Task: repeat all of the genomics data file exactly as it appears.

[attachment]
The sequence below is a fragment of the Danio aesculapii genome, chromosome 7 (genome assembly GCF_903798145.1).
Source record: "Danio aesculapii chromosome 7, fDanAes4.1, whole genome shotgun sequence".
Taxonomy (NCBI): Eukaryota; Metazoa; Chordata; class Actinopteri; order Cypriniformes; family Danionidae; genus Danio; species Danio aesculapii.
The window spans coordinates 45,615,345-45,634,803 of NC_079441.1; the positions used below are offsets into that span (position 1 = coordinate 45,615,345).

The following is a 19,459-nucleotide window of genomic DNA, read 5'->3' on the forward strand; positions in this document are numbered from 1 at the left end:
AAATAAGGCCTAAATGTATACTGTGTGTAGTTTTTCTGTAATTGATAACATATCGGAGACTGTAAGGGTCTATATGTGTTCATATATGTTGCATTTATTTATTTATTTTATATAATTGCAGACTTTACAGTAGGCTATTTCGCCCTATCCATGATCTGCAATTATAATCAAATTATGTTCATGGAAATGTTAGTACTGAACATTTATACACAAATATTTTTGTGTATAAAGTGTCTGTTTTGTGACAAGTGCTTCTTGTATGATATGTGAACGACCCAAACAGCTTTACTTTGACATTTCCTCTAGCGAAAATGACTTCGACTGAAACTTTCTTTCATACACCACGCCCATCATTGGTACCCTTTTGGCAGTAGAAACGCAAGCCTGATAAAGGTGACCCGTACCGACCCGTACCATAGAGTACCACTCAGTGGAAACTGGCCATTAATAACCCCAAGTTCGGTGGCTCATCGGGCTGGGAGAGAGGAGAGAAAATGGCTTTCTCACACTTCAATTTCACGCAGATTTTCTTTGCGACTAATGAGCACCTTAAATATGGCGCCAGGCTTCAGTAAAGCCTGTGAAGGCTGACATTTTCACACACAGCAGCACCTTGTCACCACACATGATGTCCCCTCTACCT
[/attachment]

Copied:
The sequence below is a fragment of the Danio aesculapii genome, chromosome 7 (genome assembly GCF_903798145.1).
Source record: "Danio aesculapii chromosome 7, fDanAes4.1, whole genome shotgun sequence".
Taxonomy (NCBI): Eukaryota; Metazoa; Chordata; class Actinopteri; order Cypriniformes; family Danionidae; genus Danio; species Danio aesculapii.
The window spans coordinates 45,615,345-45,634,803 of NC_079441.1; the positions used below are offsets into that span (position 1 = coordinate 45,615,345).

The following is a 19,459-nucleotide window of genomic DNA, read 5'->3' on the forward strand; positions in this document are numbered from 1 at the left end:
AAATAAGGCCTAAATGTATACTGTGTGTAGTTTTTCTGTAATTGATAACATATCGGAGACTGTAAGGGTCTATATGTGTTCATATATGTTGCATTTATTTATTTATTTTATATAATTGCAGACTTTACAGTAGGCTATTTCGCCCTATCCATGATCTGCAATTATAATCAAATTATGTTCATGGAAATGTTAGTACTGAACATTTATACACAAATATTTTTGTGTATAAAGTGTCTGTTTTGTGACAAGTGCTTCTTGTATGATATGTGAACGACCCAAACAGCTTTACTTTGACATTTCCTCTAGCGAAAATGACTTCGACTGAAACTTTCTTTCATACACCACGCCCATCATTGGTACCCTTTTGGCAGTAGAAACGCAAGCCTGATAAAGGTGACCCGTACCGACCCGTACCATAGAGTACCACTCAGTGGAAACTGGCCATTAATAACCCCAAGTTCGGTGGCTCATCGGGCTGGGAGAGAGGAGAGAAAATGGCTTTCTCACACTTCAATTTCACGCAGATTTTCTTTGCGACTAATGAGCACCTTAAATATGGCGCCAGGCTTCAGTAAAGCCTGTGAAGGCTGACATTTTCACACACAGCAGCACCTTGTCACCACACATGATGTCCCCTCTACCT